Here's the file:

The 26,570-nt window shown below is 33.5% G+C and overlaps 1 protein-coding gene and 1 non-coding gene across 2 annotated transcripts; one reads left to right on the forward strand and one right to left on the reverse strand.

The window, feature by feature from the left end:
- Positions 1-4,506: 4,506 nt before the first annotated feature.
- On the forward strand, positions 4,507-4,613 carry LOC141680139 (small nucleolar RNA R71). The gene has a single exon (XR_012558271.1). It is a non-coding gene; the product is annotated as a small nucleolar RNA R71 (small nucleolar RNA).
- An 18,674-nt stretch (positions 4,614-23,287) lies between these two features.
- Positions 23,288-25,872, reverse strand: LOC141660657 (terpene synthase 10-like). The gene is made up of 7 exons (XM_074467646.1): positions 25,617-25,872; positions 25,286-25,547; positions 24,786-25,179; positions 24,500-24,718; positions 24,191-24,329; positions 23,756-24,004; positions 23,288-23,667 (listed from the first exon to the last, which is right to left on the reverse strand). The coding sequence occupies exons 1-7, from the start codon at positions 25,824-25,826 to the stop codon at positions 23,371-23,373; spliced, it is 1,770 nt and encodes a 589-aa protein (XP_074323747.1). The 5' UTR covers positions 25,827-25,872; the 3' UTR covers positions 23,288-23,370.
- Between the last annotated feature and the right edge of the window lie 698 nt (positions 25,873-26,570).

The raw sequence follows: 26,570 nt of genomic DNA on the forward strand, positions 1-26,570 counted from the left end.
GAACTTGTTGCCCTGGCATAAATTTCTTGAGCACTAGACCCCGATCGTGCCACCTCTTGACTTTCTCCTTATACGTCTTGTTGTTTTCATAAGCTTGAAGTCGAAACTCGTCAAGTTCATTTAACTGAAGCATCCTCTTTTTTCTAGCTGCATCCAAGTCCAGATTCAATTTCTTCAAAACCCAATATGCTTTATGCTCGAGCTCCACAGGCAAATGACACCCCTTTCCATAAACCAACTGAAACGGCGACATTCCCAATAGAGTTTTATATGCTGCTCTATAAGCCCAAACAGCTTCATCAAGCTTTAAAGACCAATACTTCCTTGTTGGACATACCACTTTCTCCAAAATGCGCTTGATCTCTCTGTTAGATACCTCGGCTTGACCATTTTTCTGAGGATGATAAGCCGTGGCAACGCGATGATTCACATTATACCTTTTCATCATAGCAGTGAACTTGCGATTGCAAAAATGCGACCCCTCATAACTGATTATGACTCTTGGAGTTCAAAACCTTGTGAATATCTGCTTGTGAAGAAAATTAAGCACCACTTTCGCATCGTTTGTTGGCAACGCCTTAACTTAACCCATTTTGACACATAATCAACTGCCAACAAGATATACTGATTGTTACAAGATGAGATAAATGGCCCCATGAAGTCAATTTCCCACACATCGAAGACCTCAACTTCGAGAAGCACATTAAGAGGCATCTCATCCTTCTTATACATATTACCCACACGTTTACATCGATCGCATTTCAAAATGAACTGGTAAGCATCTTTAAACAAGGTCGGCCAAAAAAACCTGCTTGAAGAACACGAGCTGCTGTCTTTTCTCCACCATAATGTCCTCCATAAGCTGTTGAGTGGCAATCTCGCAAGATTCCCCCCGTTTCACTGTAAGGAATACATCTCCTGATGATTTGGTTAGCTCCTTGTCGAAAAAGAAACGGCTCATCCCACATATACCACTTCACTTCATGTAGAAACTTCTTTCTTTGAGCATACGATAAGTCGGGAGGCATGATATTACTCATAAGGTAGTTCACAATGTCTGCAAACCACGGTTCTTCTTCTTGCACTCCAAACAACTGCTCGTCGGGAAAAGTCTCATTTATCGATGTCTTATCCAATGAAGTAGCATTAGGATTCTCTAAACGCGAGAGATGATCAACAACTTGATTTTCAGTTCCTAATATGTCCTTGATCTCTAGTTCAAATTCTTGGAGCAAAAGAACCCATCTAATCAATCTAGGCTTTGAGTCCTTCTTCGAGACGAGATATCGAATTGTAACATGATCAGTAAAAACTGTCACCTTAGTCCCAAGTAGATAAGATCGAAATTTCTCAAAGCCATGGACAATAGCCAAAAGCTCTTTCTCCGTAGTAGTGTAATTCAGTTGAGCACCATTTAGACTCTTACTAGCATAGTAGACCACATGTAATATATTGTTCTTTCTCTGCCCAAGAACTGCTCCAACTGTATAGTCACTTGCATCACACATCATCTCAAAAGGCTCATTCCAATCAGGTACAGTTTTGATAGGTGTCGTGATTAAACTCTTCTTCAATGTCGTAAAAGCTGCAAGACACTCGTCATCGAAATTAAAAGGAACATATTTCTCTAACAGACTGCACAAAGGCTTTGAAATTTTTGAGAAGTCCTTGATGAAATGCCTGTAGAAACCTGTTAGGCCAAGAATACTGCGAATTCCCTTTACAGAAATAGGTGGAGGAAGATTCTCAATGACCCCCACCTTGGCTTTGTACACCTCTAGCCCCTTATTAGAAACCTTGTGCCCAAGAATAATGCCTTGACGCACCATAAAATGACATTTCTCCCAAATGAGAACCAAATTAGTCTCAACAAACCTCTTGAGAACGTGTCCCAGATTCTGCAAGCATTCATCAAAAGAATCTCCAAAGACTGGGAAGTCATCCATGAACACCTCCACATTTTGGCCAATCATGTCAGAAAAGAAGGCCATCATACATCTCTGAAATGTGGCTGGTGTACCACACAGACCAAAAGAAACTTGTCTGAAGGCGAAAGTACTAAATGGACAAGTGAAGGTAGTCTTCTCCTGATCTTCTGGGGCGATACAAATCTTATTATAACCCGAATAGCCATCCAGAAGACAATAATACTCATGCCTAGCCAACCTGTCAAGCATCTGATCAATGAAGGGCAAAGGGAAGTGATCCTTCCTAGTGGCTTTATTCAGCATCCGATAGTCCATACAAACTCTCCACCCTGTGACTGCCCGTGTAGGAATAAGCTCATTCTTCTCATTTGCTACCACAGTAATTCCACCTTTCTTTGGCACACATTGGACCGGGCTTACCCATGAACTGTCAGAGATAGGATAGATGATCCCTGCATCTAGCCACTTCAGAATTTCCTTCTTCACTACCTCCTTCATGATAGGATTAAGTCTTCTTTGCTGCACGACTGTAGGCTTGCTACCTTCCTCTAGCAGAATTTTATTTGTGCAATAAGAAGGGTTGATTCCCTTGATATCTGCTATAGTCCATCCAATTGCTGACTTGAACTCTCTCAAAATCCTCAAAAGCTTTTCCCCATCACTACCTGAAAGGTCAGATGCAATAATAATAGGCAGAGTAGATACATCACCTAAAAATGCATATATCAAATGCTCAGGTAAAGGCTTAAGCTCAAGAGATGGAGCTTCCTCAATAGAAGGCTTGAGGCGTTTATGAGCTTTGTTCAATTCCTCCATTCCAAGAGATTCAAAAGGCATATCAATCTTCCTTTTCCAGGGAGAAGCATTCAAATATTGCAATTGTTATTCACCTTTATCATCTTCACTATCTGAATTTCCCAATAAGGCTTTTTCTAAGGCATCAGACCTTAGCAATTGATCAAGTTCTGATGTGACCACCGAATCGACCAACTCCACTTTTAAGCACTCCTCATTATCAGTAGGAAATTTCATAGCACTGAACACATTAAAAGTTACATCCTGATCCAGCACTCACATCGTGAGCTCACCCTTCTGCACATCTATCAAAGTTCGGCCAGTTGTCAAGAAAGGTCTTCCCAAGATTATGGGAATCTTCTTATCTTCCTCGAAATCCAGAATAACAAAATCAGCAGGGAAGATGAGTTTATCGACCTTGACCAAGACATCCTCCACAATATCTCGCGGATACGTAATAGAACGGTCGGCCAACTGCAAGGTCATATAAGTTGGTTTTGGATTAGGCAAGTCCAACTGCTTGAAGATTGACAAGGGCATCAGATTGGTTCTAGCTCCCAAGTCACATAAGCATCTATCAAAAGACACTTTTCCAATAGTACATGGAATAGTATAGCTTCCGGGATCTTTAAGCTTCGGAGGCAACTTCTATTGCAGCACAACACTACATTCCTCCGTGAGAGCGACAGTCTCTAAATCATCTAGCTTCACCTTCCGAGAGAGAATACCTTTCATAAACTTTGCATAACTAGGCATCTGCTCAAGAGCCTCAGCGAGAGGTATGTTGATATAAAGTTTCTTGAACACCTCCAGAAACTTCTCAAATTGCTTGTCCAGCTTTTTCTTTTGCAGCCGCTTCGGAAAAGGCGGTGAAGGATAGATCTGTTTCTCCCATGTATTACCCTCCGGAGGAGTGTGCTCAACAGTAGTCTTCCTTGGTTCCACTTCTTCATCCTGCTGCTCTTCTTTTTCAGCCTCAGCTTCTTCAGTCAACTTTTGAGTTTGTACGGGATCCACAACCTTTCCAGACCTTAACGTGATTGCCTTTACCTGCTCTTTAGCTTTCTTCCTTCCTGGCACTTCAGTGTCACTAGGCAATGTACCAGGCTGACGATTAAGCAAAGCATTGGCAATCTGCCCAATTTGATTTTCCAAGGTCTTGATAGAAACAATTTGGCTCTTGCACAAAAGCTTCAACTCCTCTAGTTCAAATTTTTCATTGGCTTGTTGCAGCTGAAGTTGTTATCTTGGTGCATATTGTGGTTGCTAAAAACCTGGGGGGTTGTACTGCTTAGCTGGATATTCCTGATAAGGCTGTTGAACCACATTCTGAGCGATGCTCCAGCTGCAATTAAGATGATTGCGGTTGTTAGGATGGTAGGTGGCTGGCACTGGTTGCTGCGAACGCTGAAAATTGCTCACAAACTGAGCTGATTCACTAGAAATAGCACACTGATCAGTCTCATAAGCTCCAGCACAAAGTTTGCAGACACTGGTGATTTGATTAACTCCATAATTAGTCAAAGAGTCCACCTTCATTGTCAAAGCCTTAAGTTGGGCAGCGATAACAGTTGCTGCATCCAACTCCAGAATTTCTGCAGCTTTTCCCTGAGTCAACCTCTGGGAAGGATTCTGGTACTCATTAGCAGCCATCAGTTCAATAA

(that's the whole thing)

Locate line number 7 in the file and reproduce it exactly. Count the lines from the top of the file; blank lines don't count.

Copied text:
- Between the last annotated feature and the right edge of the window lie 698 nt (positions 25,873-26,570).